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Decoding the Discipline of Music History for Our Students

Author(s): J. Peter Burkholder

Journal: Journal of Music History Pedagogy
ISSN 2155-109X

Volume: 1;
Issue: 2;
Start page: 93;
Date: 2011;
Original page

Keywords: Pedagogy | disciplinary thinking | style | genre | identification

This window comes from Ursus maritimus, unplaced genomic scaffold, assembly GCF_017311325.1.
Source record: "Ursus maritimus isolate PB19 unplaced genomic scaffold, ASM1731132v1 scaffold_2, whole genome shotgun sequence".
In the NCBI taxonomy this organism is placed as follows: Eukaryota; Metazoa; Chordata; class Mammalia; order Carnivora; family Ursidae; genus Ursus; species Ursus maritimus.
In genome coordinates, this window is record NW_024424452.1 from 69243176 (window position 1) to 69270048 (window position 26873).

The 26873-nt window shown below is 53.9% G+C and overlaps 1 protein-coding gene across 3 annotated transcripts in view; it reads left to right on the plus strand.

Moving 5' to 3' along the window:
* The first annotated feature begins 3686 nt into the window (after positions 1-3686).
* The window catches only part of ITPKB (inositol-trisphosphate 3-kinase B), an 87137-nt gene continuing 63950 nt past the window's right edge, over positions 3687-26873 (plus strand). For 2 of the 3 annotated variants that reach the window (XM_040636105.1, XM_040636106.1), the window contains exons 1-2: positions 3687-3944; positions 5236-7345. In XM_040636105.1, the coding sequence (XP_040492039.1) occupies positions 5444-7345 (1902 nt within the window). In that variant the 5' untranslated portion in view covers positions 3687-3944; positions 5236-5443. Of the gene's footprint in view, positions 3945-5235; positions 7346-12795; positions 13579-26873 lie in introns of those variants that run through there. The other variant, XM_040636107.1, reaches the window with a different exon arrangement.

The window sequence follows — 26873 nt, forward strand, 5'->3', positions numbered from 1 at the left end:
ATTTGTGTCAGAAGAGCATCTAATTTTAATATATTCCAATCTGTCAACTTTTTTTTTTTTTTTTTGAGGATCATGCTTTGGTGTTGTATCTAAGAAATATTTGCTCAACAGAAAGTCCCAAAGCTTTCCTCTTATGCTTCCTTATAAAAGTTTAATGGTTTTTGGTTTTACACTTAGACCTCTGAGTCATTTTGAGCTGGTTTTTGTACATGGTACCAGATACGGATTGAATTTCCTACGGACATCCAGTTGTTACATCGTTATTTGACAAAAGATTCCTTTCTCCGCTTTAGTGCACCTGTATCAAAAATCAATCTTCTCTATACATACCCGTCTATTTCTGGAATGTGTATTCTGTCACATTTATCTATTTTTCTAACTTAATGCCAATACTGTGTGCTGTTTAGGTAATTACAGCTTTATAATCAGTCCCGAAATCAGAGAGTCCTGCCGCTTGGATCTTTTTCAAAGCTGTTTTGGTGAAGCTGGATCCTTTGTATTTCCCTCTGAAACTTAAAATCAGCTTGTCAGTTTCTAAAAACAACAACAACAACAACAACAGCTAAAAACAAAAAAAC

Each discipline has a different set of paradigms and expectations, and it can be difficult for students to understand a new discipline and grasp what we are after in our courses. David Pace and Joan Middendorf have developed the model of “Decoding the Disciplines”: making explicit the modes of thought we use, and giving students practice in using them, so that they learn how to participate in a discipline by doing it. This paper applies the model to teaching music history. A practical application of the model presents the teacher with a series of steps: identifying a task that is difficult for students to perform but important for their success in the course and in the discipline; describing the operations an expert follows in performing the task; modeling those operations explicitly for the students; giving the students practice in following those steps to perform the task and feedback on their achievements; motivating the students to stay with the process; and assessing their mastery of the task. The paper illustrates the approach using as examples two related tasks that face students in music history courses: figuring out what are the significant features of a musical style or genre that distinguishes it from others, and developing a strategy for identifying unknown works by genre, composer, date, or style.
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